> Ireland, and through him to Conn of the Hundred Battles. It's 
> possible, perhaps probable.
>
> So it is a way of knowing who I am, perhaps why I have the kind of 
> temper I have, which will be the death of me. There is wealth in 
> knowledge, and in this kind of self-knowledge particularly.  Many of 
> the descendants of the Irish, Scots, Welsh and others in the southern 
> US have absolutely no idea from whence their ancestors came. Some ask 
> the questions I asked; most do not. My father certainly did not. For 
> instance I recently informed the husband of my son's Cub Scout pack 
> that "Kelly" is the "recent" anglicized spelling from the old way. 
> This individual was absolutely surprised there had ever been an old 
> way (e.g., "Ceallaigh").
>
> Cionaodh
>
> ----- Original Message ----- From: "Gil Das" <[log in to unmask]>
> To: <[log in to unmask]>
> Sent: Friday, February 08, 2008 11:35 AM
> Subject: Questions of identity
>
>
> As a follow on from my previous message,
>
> (for those living away from their suspected land of origin), at what 
> point
> did you realise / suspect / hope (which one?) you were of 'Celtic'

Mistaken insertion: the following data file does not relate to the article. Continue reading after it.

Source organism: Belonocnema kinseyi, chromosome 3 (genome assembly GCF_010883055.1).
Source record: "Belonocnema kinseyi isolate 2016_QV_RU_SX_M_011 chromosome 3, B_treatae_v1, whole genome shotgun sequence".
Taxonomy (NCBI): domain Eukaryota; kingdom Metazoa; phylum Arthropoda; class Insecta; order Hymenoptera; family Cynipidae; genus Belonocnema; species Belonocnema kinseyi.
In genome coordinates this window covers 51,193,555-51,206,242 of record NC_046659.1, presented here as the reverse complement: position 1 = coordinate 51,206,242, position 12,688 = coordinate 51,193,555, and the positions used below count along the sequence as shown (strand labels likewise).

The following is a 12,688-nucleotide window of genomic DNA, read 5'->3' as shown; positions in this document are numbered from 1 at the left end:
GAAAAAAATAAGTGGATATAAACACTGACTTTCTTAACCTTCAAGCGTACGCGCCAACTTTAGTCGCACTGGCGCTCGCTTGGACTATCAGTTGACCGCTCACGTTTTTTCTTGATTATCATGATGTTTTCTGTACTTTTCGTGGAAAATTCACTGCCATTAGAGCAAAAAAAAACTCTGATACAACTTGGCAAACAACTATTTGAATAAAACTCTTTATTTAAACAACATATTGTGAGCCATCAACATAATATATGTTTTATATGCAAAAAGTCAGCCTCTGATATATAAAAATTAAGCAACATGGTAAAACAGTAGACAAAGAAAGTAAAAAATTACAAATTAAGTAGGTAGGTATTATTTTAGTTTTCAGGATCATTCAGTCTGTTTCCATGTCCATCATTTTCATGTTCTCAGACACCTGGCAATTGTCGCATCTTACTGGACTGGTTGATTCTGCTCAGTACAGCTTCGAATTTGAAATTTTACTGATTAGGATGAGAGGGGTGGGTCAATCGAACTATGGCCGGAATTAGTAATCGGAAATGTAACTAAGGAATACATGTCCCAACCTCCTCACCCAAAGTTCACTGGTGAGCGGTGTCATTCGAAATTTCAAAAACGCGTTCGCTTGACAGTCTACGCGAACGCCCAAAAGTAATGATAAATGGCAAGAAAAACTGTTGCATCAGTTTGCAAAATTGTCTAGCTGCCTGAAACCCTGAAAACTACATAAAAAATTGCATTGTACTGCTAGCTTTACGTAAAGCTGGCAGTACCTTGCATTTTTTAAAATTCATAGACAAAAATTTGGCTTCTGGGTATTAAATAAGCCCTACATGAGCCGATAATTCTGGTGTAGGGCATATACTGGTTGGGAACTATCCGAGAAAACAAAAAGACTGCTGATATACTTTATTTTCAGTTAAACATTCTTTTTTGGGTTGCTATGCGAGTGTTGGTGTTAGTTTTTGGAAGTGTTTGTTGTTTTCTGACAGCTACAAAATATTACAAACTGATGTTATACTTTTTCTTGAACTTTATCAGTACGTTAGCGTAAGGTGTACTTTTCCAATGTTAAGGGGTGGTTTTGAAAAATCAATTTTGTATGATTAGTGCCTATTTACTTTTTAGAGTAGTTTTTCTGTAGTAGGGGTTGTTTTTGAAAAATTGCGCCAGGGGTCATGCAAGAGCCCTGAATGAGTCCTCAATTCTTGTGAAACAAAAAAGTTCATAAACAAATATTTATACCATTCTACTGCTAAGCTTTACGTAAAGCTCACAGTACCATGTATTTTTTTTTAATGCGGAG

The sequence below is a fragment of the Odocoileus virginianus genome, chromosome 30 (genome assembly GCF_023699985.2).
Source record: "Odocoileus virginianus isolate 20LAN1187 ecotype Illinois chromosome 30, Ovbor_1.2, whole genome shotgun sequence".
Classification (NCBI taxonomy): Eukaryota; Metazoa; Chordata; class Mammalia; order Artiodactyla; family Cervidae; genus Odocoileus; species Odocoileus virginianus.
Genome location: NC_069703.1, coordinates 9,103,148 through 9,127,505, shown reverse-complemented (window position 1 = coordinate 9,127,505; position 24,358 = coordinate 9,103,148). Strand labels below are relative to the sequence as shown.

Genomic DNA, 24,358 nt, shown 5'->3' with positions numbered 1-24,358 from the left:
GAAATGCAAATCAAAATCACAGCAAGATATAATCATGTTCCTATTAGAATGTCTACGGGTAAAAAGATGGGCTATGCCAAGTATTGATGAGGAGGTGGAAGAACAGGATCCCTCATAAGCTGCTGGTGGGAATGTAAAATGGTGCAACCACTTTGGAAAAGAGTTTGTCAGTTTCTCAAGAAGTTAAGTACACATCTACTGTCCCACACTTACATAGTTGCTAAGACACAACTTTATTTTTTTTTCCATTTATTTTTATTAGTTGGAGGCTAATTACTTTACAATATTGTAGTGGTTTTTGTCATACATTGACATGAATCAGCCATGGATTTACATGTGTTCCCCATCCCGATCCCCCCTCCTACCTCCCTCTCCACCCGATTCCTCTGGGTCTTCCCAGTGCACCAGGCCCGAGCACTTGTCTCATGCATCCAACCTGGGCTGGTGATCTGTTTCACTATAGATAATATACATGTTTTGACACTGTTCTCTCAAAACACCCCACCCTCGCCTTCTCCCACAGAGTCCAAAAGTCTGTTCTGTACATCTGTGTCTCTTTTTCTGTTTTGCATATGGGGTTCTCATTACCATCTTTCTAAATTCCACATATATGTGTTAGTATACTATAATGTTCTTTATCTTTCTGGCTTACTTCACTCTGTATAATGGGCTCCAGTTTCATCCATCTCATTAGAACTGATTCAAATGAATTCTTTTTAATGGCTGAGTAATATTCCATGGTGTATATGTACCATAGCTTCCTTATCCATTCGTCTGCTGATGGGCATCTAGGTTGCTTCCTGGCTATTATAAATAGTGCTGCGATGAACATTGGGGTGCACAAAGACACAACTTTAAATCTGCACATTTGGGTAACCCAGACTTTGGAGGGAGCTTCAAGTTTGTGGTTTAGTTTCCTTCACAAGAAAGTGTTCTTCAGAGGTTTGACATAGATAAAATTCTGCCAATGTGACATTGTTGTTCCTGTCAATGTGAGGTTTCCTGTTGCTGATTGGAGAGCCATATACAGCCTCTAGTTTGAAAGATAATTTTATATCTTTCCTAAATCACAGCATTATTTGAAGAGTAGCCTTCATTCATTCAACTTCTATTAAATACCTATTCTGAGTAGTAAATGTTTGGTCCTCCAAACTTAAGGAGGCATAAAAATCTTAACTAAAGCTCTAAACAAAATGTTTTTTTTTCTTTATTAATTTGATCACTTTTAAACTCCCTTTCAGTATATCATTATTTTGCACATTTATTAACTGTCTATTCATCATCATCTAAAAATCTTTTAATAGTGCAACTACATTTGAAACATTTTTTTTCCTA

> origin ?
> did your parents / grandparents have the same feelings - i.e. is it 
> part of
> your family traditions that this is your heritage (I'm really 
> interested in
> at what point / generation this ancestry became important / 
> re/emphasised)?
>
> Can anybody sum-up what 'being Celtic' means to them; and what cultural
> attributes define this identity?
>
> These are questions that may inform my research, so I'd be grateful for
> responses
>
> Thanks very much in advance,
>
> K
>
> You can unsubscribe yourself by logging in on the list archives page 
> at 
> https://listserv.heanet.ie/cgi-bin/wa?A0=CELTIC-L&X=36DAE1476AF514EF73, 
> selecting the 'join or leave Celtic-L' link and going through the 
> unsubscription routine there.
> You can unsubscribe yourself by logging in on the list archives page 
> at 
> https://listserv.heanet.ie/cgi-bin/wa?A0=CELTIC-L&X=36DAE1476AF514EF73, 
> selecting the 'join or leave Celtic-L' link and going through the 
> unsubscription routine there.
>
>

You can unsubscribe yourself by logging in on the list archives page at https://listserv.heanet.ie/cgi-bin/wa?A0=CELTIC-L&X=36DAE1476AF514EF73, selecting the 'join or leave Celtic-L' link and going through the unsubscription routine there.